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The Opportune Moment, 1855: A Novel [Paperback]

Patrik Ouredník

Price: CDN$ 12.95 & FREE Shipping on orders over CDN$ 25. Details
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Book Description

April 14 2011 Czech Literature Series

The nineteenth-century founding of "free settlements" in the Americas serves as a starting point for the new novel by popular Czech author Patrik Ouredník. Simultaneously satiric and philosophical, The Opportune Moment, 1855, opens with an Italian anarchist's missive to his noble former mistress, an impassioned rejection of all of Europe's latest and greatest advancements, from the Enlightenment to social reform to communist revolution. We then leap back in time half a century to the alternately somber and hilarious shipboard diary of a common Italian everyman sailing to Brazil with a motley, multinational band of idealists, to build a new society. A pitiless portrait of the often unbridgeable gap between theory and practice, The Opportune Moment, 1855 is another uproarious and unsettling attack on convention by one of literature's great provocateurs.


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Product Details

  • Paperback: 136 pages
  • Publisher: Dalkey Archive Press (April 14 2011)
  • Language: English
  • ISBN-10: 1564785963
  • ISBN-13: 978-1564785961
  • Product Dimensions: 1.5 x 13.5 x 19.8 cm
  • Shipping Weight: 181 g
  • Amazon Bestsellers Rank: #1,904,117 in Books (See Top 100 in Books)

Product Description

Review

Patrik Ou edn k handles satire with the mastery of a Chinese executioner carving up his victim: behold the enormity of ideological idiocy.

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Amazon.com: 4.0 out of 5 stars  1 review
4.0 out of 5 stars Hmmmmm..... April 17 2013
By Buddha Baby - Published on Amazon.com
Format:Paperback
I read little "literature" so take this review with a grain of salt.  The topic of anarchy was impossible for me to resist.  I also have previously read nothing by a Czech author and am wanting to expand my horizons, so this seemed perfect.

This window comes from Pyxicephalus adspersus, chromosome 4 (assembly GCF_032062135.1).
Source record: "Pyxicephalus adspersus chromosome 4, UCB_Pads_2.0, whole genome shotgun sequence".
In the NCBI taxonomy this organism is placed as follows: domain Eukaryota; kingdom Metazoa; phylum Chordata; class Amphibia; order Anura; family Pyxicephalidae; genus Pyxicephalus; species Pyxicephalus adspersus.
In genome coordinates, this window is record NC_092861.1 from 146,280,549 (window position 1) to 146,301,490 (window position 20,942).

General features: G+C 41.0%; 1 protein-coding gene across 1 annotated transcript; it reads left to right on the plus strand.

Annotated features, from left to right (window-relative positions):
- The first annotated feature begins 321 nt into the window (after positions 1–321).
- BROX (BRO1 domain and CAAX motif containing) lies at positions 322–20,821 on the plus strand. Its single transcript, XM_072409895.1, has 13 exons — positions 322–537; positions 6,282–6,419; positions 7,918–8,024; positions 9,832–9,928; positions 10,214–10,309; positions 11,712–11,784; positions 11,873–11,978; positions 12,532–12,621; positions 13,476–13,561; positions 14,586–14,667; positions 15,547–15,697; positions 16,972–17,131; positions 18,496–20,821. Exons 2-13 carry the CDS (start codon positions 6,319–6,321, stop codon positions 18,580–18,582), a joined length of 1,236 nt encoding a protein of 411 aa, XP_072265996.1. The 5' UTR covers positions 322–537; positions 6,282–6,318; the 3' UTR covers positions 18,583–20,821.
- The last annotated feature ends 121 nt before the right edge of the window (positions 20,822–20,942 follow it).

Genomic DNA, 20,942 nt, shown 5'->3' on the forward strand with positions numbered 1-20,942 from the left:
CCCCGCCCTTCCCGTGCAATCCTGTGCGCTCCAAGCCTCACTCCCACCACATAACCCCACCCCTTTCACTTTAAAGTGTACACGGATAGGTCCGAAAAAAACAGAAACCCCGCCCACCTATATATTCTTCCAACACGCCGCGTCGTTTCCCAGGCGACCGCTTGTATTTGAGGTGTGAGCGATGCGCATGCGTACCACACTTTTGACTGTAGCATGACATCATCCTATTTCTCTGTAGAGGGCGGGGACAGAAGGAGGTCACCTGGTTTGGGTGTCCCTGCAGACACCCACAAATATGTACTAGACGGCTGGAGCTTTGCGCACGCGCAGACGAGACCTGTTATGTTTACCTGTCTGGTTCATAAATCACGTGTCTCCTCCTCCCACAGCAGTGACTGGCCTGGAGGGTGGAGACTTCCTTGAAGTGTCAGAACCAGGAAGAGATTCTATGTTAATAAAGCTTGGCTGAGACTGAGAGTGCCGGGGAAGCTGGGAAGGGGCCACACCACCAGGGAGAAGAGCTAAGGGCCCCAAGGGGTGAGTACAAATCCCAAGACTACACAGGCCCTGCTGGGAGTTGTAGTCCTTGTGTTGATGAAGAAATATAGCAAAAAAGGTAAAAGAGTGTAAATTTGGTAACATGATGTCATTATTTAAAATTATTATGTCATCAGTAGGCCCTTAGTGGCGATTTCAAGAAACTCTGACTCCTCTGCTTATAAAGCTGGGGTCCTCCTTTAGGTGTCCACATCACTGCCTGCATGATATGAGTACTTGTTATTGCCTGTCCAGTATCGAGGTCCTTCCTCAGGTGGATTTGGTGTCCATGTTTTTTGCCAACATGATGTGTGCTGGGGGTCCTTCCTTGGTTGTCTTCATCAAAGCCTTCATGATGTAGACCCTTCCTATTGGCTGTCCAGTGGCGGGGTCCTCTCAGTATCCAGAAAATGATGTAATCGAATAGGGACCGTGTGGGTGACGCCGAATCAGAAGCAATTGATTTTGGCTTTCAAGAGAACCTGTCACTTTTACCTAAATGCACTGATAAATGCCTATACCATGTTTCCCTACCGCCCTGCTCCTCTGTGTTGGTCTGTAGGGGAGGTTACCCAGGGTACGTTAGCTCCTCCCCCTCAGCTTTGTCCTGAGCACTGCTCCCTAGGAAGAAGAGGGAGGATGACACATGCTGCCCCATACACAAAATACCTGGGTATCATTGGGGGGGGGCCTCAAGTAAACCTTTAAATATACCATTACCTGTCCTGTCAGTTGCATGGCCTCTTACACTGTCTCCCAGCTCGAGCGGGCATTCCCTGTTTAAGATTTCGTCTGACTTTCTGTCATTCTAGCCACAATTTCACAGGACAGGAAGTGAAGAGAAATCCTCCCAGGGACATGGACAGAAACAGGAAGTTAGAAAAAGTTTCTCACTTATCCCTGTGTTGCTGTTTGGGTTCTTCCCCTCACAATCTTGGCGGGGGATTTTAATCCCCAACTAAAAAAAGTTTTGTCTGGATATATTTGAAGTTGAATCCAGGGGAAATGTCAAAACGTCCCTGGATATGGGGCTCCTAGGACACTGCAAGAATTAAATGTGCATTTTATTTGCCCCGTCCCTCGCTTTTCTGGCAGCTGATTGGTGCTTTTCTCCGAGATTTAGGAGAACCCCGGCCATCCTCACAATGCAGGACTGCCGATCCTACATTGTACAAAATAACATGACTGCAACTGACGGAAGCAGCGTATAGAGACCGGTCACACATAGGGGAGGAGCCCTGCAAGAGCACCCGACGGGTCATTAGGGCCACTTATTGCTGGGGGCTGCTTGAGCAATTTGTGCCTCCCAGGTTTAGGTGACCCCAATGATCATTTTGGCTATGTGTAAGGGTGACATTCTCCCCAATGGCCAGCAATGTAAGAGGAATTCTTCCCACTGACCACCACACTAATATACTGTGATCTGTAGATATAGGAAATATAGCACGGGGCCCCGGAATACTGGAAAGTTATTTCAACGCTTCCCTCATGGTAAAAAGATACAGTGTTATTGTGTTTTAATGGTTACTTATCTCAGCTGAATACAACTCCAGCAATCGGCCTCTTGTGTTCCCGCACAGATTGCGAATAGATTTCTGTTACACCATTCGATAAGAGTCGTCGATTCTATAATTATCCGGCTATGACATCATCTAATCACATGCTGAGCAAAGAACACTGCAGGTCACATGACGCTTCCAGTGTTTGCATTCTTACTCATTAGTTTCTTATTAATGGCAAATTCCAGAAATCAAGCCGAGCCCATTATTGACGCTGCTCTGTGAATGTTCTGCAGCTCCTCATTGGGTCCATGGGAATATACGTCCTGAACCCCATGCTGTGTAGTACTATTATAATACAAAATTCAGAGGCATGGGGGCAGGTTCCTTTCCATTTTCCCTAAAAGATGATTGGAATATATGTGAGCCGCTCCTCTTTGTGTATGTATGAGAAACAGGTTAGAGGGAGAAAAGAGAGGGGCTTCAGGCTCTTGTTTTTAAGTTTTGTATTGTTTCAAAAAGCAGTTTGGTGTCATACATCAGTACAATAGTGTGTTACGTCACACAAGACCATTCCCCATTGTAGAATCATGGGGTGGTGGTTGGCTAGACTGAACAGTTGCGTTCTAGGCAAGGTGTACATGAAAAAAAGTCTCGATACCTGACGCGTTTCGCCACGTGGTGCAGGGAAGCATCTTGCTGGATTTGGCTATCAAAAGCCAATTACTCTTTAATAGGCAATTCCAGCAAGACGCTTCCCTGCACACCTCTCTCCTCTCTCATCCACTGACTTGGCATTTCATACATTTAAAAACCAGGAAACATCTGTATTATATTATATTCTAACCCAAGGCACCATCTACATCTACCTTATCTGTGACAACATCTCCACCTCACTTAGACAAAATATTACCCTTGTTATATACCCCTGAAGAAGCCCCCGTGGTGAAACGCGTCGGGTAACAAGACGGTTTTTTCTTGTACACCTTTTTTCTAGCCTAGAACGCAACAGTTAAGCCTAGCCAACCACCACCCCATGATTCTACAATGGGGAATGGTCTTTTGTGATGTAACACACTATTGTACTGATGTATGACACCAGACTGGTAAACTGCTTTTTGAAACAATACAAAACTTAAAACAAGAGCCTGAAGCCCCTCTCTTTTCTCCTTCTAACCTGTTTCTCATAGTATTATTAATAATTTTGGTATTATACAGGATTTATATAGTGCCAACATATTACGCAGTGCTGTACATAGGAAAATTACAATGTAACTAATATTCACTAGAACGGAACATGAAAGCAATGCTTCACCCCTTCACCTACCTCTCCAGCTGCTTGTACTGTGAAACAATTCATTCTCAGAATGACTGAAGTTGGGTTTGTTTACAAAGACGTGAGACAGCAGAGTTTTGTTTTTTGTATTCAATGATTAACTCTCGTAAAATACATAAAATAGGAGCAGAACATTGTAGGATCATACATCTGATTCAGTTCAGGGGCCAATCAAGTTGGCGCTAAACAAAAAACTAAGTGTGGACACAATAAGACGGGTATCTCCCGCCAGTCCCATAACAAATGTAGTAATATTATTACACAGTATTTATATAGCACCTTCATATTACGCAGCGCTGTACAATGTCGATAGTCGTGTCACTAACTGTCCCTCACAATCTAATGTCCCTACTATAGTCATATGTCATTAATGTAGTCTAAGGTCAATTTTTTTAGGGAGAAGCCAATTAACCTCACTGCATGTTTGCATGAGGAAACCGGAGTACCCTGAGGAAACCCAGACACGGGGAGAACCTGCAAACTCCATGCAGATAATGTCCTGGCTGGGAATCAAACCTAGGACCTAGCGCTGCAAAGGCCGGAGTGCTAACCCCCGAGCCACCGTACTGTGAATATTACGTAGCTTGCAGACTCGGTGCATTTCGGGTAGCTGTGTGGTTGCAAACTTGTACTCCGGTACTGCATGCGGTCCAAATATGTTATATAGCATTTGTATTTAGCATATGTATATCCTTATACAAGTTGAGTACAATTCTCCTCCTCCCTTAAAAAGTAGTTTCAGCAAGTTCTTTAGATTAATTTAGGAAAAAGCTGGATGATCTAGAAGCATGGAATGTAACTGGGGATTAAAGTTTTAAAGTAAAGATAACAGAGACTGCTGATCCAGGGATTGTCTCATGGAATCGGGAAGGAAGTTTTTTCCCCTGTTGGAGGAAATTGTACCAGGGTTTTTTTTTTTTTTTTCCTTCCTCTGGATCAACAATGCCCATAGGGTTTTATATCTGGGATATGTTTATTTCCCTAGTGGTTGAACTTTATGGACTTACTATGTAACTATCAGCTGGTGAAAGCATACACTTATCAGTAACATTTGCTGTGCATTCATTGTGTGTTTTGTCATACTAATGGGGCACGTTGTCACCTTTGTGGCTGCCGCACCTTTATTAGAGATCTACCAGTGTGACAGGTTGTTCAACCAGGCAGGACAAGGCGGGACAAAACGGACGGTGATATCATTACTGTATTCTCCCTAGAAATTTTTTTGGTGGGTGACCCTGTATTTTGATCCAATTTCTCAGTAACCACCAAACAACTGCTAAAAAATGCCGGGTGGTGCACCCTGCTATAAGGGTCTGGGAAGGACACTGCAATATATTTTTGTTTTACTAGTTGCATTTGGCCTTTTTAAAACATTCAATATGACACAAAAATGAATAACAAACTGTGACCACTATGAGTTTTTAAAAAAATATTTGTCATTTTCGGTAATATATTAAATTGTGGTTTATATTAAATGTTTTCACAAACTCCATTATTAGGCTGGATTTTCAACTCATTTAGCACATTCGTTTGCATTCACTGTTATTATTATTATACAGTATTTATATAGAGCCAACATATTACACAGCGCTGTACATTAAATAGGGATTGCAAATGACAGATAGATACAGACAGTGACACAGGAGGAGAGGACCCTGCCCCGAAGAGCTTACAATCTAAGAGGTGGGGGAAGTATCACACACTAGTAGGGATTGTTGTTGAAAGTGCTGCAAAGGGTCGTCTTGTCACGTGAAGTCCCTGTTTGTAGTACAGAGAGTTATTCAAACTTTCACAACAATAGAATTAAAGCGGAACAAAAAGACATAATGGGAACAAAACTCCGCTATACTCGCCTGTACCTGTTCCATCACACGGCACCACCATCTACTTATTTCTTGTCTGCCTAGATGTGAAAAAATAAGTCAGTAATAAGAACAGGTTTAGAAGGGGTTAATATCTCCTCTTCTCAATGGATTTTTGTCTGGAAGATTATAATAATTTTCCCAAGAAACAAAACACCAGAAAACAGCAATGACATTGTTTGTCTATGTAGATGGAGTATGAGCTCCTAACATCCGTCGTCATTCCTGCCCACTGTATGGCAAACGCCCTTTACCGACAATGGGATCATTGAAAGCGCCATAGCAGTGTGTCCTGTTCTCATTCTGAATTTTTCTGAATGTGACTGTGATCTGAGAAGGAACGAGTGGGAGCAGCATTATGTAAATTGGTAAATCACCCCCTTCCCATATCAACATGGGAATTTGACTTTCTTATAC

As it turns out, I had no idea what I was getting into.  I must say however, that the timing was perfect, following upon my reading of [Is It Utopia Yet?] and [How to Understand Israel in 60 Days], both of which address community living and forming new governments.  The writing style was new to me.  The first part was a letter to a former lover, not a new style but the not knowing who or what he was talking to or about was interesting.  The second part of the book was a diary or journal of the experience of the character's journey on a ship to Brazil where he wanted to set up a new free community.  I would call it more stream of consciousness writing.  The journey itself is where the divergent groups onboard had discussions and meetings about how they would proceed when they arrived in Brazil.  They were joined together  in the idea of a new and free community, and separated by their ideas about how to accomplish that.  So, this is a journey of examining theory and making decisions about application of those theories. It made my head hurt. I wanted them to stop talking.  I could relate too closely to their struggle.  I'm one of those types who would speculate forever and discuss forever, until someone decisive moves in and makes you vote, thus the headache.  

There are multiple endings presented, none of which I personally found satisfactory, especially after reading Utopia with the story of the successful Twin Oaks community.

Here is how I perceive the writing.  It is a brilliant piece of writing that uses the stream of consciousness style because that is what illustrates how these characters were thinking.  Ourednik writes a piece of fiction that specifically addresses most of the issues that arise in this type of situation where people are thinking about these issues and trying to act.  He interweaves scenarios that would naturally occur when people attempt to do this kind of analysis and action and work together.

And now I will stop this confused writing because my head is hurting.

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